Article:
Zero-rating for Covid-19 essentials

May 13, 2021 6:30 AM

There is no precedence in India where domestic supplies (including imports) have been zero-rated, but the govt must not shy away from extraordinary steps

“I shudder to think the position for Punjab next year with a likely deficit of 60% from assured compensation,” Badal wrote as concerns mount on states ahead of end of five year protection to GST revenues in June 2022.“I shudder to think the position for Punjab next year with a likely deficit of 60% from assured compensation,” Badal wrote as concerns mount on states ahead of end of five year protection to GST revenues in June 2022.

By Rahul Renavikar

It has been more than six months since the GST Council last met to discuss tax policy matters. Never in the past, since its inception in 2017, has there been such a large gap between two GST Council meetings.

After successfully overcoming the compensation cess imbroglio, there has been no meeting so far to discuss the strategies for tweaking the tax policies that can help the nation combat the catastrophic second wave of Covid -19. There have been devastating stories of loss of human life, and the economic impact of the second wave would be seen in the coming months. Many states have independently petitioned the central government to convene the next GST Council meeting and, so far, there has been no announcement of a date.

Indeed, there have been many pressing needs and priorities that the government needed to tackle in the intervening period. It is about time that the GST Council met; it is imperative that there is no further delay.

There has been a growing clamour for exempting the Covid-19-related vaccines, drugs, medicaments, medical devices, etc, from charge of GST. On the face of it, exempting any supply of goods/services from the levy of GST appears to be consumer-friendly as no GST is payable on such supplies. However, in reality, the consumers may end up in carrying the burden of certain amount of GST, thanks to the cascading effect of the GST exemption.

The crux of any VAT/GST system is the ability of the buyer (in a business-to-business supply scenario) to claim credit of the tax paid on the purchases while discharging the tax payable on the supplies effected. Any break in this chain will result in an increase in the cost of goods/services supplied. Hence, ultimately, the final consumer will be forced to bear the burden of the tax applied at every stage of value-add, as he/she can’t claim any input tax credit as the goods/services are consumed by him/her and are not used for any furtherance of business.

It is therefore prudent that rather than exempting the supply of goods/services, especially those where GST is applicable on inputs, input services and capital goods that are used in supply of such goods/services, a GST at a lower rate is levied so that the input tax credit is available through the value-chain and the cascading effect is completely neutralised, ultimately paving the way for reduced prices to the end-consumer.

Another method would be to zero-rate such supplies where there is no tax payable on the output side and full input tax credits are available of the tax paid on inputs, input services and capital goods used for supply of goods/services. This completely nullifies the cascading effect.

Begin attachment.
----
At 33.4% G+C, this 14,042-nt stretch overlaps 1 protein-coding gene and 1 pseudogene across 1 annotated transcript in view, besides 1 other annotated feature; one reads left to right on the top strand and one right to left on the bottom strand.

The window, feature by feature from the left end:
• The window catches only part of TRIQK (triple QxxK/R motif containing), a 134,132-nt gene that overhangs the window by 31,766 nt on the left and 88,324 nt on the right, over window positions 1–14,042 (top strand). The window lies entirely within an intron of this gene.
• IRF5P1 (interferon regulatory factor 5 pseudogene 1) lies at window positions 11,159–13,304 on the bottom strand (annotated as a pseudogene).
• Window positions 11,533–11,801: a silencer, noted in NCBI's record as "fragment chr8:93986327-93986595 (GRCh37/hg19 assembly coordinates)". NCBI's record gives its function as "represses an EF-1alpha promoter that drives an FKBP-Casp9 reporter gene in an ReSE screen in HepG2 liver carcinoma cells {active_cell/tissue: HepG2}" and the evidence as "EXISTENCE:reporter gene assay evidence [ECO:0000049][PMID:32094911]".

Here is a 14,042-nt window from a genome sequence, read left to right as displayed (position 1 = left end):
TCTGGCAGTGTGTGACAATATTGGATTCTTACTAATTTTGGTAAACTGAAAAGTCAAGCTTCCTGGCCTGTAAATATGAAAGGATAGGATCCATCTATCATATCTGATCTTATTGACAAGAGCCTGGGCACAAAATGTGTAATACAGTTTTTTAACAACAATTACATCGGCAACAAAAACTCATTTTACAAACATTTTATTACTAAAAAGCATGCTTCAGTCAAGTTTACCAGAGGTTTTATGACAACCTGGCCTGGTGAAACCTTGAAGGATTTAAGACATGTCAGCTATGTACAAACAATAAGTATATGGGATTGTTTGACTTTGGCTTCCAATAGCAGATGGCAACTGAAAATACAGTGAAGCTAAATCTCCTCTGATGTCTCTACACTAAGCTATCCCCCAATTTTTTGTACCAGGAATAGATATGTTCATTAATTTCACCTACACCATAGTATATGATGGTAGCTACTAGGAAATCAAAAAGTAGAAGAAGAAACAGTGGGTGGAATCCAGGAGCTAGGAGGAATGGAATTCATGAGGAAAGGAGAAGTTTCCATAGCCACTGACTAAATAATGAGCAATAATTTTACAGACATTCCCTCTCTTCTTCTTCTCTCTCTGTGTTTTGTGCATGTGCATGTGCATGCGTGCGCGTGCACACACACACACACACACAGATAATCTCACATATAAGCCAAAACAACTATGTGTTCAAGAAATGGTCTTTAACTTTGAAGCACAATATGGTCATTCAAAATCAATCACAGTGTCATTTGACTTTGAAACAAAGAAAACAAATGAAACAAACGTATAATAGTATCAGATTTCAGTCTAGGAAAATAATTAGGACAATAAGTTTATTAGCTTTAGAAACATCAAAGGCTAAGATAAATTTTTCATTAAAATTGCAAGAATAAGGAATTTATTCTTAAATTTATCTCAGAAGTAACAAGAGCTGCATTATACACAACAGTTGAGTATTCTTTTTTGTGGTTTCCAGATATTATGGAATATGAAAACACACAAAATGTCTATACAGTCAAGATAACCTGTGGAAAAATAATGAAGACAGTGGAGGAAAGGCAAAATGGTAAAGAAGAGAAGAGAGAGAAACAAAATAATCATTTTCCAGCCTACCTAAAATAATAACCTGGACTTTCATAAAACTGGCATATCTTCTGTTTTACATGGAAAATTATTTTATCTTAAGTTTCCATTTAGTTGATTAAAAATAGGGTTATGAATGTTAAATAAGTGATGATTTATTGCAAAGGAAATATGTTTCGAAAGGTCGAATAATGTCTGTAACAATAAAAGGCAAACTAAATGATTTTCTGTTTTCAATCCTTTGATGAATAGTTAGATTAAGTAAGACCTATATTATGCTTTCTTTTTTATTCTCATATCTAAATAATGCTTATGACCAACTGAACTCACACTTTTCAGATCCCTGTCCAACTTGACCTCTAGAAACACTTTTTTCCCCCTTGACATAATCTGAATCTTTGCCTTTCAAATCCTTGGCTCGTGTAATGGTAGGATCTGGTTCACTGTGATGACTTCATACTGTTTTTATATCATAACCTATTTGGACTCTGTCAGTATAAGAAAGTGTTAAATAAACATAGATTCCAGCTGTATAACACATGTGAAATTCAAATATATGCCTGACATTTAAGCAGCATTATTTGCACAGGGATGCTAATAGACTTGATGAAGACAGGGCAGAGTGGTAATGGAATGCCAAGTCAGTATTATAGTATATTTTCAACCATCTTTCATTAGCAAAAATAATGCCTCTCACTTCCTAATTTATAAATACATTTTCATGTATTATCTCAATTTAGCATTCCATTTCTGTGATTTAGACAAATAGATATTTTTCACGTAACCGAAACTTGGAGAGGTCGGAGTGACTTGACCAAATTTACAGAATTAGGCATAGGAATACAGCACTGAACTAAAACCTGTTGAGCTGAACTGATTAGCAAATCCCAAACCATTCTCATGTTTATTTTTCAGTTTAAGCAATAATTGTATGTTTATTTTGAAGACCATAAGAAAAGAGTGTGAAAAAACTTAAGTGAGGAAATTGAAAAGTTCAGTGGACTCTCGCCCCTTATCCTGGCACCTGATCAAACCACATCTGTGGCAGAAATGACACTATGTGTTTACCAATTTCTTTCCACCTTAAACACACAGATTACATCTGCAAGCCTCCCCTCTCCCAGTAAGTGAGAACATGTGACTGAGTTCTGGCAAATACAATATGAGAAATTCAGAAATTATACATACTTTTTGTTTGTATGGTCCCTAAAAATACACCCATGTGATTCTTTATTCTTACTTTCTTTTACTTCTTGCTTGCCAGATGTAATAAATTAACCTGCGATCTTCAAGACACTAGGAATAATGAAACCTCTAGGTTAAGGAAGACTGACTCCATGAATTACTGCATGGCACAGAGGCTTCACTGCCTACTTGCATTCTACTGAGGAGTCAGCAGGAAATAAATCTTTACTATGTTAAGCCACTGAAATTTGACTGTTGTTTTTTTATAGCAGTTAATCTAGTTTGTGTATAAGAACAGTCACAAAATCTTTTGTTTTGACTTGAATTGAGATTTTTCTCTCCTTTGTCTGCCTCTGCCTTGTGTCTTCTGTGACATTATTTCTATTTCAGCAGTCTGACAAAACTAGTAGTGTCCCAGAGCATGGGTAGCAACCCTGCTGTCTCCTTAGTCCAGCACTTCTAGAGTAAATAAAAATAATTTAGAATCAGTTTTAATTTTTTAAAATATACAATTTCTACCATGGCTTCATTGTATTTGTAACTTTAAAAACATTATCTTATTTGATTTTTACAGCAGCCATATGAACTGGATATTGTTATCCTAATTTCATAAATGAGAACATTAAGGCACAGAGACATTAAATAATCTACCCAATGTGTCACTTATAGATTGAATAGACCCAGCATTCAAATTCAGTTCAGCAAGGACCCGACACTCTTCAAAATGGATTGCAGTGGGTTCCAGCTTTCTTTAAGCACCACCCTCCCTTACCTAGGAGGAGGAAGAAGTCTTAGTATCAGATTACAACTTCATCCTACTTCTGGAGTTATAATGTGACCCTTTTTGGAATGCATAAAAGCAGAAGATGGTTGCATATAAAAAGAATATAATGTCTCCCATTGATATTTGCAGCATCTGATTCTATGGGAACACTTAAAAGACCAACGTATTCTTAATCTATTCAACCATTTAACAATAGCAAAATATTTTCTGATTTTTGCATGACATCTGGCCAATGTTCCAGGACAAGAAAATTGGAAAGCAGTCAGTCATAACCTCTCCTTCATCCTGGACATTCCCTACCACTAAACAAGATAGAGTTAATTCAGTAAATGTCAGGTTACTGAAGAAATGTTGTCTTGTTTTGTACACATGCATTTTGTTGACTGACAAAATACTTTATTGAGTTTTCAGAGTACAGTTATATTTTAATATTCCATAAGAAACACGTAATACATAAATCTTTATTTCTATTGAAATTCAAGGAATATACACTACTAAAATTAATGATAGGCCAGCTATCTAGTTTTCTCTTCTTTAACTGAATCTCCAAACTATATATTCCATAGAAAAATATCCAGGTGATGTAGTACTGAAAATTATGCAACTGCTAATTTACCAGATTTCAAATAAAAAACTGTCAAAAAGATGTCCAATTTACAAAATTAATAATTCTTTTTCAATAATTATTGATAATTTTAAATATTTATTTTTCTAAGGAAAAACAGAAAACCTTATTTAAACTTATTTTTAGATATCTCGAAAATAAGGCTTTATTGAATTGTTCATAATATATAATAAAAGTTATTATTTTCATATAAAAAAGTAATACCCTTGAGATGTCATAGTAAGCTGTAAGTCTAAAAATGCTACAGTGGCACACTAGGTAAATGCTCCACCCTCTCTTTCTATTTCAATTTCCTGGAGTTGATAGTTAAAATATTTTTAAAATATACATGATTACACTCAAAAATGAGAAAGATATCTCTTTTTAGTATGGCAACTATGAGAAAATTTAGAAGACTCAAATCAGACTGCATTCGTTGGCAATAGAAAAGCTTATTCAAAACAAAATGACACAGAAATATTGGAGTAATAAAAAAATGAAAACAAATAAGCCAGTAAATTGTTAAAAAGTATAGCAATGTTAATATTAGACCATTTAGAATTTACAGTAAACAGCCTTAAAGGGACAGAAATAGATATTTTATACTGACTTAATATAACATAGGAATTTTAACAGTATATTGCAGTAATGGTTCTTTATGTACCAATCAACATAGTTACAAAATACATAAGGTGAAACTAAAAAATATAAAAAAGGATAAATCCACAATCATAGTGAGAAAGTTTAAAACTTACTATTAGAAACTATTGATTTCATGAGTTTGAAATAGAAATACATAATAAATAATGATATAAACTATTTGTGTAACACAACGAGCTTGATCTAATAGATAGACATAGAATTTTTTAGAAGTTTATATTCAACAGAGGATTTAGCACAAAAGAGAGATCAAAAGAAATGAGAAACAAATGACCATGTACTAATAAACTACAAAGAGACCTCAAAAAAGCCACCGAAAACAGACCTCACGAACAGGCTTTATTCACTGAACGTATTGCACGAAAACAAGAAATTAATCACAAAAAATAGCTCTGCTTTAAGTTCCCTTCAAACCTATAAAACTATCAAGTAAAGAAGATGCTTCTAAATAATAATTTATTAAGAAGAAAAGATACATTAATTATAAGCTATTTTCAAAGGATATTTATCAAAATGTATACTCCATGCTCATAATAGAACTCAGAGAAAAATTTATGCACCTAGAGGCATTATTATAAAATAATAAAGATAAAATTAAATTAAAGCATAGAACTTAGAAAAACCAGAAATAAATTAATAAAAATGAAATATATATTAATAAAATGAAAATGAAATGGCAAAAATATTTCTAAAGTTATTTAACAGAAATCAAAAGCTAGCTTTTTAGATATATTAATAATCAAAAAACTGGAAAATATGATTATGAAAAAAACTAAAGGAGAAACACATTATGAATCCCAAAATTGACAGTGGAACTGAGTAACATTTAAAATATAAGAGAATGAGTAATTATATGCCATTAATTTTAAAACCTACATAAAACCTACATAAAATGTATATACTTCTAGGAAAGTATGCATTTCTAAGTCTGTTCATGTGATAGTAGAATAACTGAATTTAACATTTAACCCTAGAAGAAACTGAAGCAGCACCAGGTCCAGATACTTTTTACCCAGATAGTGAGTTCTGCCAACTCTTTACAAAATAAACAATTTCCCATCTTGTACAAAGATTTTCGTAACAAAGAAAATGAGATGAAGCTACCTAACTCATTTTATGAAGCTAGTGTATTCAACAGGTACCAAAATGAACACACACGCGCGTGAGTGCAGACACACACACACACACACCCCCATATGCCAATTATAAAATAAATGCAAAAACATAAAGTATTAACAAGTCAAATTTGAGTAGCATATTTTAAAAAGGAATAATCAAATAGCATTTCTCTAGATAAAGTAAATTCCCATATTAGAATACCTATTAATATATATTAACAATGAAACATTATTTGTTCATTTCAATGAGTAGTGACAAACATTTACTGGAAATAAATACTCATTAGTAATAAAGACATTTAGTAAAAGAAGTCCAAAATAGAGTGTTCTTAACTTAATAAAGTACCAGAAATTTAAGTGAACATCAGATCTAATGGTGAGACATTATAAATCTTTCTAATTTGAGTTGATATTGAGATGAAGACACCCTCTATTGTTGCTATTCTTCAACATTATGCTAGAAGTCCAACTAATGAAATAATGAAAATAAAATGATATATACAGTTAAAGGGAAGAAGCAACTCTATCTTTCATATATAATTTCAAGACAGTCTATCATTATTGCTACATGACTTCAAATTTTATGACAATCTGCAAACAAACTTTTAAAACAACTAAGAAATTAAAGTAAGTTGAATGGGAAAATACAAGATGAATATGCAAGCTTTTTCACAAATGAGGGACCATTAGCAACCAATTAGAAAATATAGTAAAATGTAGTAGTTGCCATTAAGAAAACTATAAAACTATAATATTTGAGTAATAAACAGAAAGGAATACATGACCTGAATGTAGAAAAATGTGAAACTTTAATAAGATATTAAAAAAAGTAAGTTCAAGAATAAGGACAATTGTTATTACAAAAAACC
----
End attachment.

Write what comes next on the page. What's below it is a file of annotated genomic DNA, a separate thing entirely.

Typically, export of goods/services are zero-rated where an exporter gets a refund of the input taxes paid, subject, of course, to fulfilling of various conditions.

There is no precedence in India where domestic supplies (including imports) have been zero-rated. We find many examples across the globe where domestic supplies (including imports) have been zero –rated to make the prices affordable to end-consumers. India should take a cue from this established global practice and showcase its ability to go all out and do what it takes to provide relief in these painful times.
There is nothing more precious than saving a human life, and the government should not shy away from taking bold and ‘never-taken-before’ decisions.
The GST Council needs to quickly meet and take the decision of zero-rating the supplies for goods and services that are aiding the fight against Covid-19 pandemic. This will provide further relief to the consumers as the benefit of the input tax credit has to be passed on to the consumers in order to be compliant with the anti-profiteering measures. The GST collection, thankfully, has been robust for the past few months, and, in fact, last month, it touched a record level (Rs 1.41 lakh crore).

There has to be room created for absorbing this additional burden for the sake of the patients who are battling for their lives in various cities/towns/villages across the country. The government can choose to have this mechanism for a limited period till the Covid-19 pandemic ends. Extraordinary times demand extraordinary measures!

The author is Managing Director, Acuris Advisors Pvt. Ltd
Views are personal

Get live Stock Prices from BSE, NSE, US Market and latest NAV, portfolio of Mutual Funds, Check out latest IPO News, Best Performing IPOs, calculate your tax by Income Tax Calculator, know market’s Top Gainers, Top Losers & Best Equity Funds. Like us on Facebook and follow us on Twitter.

Financial Express is now on Telegram. Click here to join our channel and stay updated with the latest Biz news and updates.

Next Stories
1Here’s how online gaming and E-sports are taxed in India
2How to distribute Covid-19 vaccines
3Slipping on space-launch? India’s satellite customer base shrinking considerably